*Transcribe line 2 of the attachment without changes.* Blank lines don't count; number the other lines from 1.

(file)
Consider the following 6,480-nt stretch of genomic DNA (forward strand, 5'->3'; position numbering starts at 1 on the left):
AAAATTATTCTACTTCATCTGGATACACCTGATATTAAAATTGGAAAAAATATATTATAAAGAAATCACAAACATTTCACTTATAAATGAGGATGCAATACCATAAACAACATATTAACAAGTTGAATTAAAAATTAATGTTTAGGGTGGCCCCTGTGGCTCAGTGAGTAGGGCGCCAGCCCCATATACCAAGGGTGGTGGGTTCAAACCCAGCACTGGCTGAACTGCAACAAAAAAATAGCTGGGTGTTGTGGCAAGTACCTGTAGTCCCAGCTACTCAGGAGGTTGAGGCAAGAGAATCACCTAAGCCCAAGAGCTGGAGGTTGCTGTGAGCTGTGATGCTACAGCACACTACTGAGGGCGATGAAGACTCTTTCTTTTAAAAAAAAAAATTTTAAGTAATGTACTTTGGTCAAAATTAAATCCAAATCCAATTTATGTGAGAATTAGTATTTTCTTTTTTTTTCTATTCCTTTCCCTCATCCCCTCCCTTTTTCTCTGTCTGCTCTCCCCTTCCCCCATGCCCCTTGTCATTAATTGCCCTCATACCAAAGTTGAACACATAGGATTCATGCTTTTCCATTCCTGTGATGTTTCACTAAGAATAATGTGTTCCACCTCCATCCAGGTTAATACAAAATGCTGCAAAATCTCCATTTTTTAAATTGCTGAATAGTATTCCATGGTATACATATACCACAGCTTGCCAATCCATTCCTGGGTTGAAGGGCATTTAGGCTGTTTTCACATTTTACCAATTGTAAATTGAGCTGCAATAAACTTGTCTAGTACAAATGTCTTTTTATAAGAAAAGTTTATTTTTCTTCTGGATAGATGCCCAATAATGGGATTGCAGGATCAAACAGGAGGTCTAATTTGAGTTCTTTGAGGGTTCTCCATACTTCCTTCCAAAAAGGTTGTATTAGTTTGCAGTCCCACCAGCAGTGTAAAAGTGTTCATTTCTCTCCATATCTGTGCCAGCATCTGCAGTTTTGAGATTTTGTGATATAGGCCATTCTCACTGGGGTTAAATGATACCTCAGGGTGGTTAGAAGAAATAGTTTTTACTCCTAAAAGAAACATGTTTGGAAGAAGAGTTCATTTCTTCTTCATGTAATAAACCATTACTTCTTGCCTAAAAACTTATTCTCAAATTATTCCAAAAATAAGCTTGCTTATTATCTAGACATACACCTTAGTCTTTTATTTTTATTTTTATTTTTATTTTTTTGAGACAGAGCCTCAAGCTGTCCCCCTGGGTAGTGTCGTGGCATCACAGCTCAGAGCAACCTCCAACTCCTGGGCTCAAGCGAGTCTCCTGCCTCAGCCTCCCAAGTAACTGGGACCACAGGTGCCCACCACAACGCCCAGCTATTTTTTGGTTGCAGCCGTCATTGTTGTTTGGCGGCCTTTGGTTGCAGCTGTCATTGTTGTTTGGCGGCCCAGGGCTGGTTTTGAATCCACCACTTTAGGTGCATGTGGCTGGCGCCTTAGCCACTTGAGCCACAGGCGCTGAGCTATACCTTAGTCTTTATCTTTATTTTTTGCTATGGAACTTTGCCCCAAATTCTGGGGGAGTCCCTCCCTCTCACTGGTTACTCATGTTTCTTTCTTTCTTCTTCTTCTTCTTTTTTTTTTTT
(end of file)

AAAATTATTCTACTTCATCTGGATACACCTGATATTAAAATTGGAAAAAATATATTATAAAGAAATCACAAACATTTCACTTATAAATGAGGATGCAATACCATAAACAACATATTAACAAGTTGAATTAAAAATTAATGTTTAGGGTGGCCCCTGTGGCTCAGTGAGTAGGGCGCCAGCCCCATATACCAAGGGTGGTGGGTTCAAACCCAGCACTGGCTGAACTGCAACAAAAAAATAGCTGGGTGTTGTGGCAAGTACCTGTAGTCCCAGCTACTCAGGAGGTTGAGGCAAGAGAATCACCTAAGCCCAAGAGCTGGAGGTTGCTGTGAGCTGTGATGCTACAGCACACTACTGAGGGCGATGAAGACTCTTTCTTTTAAAAAAAAAAATTTTAAGTAATGTACTTTGGTCAAAATTAAATCCAAATCCAATTTATGTGAGAATTAGTATTTTCTTTTTTTTTCTATTCCTTTCCCTCATCCCCTCCCTTTTTCTCTGTCTGCTCTCCCCTTCCCCCATGCCCCTTGTCATTAATTGCCCTCATACCAAAGTTGAACACATAGGATTCATGCTTTTCCATTCCTGTGATGTTTCACTAAGAATAATGTGTTCCACCTCCATCCAGGTTAATACAAAATGCTGCAAAATCTCCATTTTTTAAATTGCTGAATAGTATTCCATGGTATACATATACCACAGCTTGCCAATCCATTCCTGGGTTGAAGGGCATTTAGGCTGTTTTCACATTTTACCAATTGTAAATTGAGCTGCAATAAACTTGTCTAGTACAAATGTCTTTTTATAAGAAAAGTTTATTTTTCTTCTGGATAGATGCCCAATAATGGGATTGCAGGATCAAACAGGAGGTCTAATTTGAGTTCTTTGAGGGTTCTCCATACTTCCTTCCAAAAAGGTTGTATTAGTTTGCAGTCCCACCAGCAGTGTAAAAGTGTTCATTTCTCTCCATATCTGTGCCAGCATCTGCAGTTTTGAGATTTTGTGATATAGGCCATTCTCACTGGGGTTAAATGATACCTCAGGGTGGTTAGAAGAAATAGTTTTTACTCCTAAAAGAAACATGTTTGGAAGAAGAGTTCATTTCTTCTTCATGTAATAAACCATTACTTCTTGCCTAAAAACTTATTCTCAAATTATTCCAAAAATAAGCTTGCTTATTATCTAGACATACACCTTAGTCTTTTATTTTTATTTTTATTTTTATTTTTTTGAGACAGAGCCTCAAGCTGTCCCCCTGGGTAGTGTCGTGGCATCACAGCTCAGAGCAACCTCCAACTCCTGGGCTCAAGCGAGTCTCCTGCCTCAGCCTCCCAAGTAACTGGGACCACAGGTGCCCACCACAACGCCCAGCTATTTTTTGGTTGCAGCCGTCATTGTTGTTTGGCGGCCTTTGGTTGCAGCTGTCATTGTTGTTTGGCGGCCCAGGGCTGGTTTTGAATCCACCACTTTAGGTGCATGTGGCTGGCGCCTTAGCCACTTGAGCCACAGGCGCTGAGCTATACCTTAGTCTTTATCTTTATTTTTTGCTATGGAACTTTGCCCCAAATTCTGGGGGAGTCCCTCCCTCTCACTGGTTACTCATGTTTCTTTCTTTCTTCTTCTTCTTCTTTTTTTTTTTT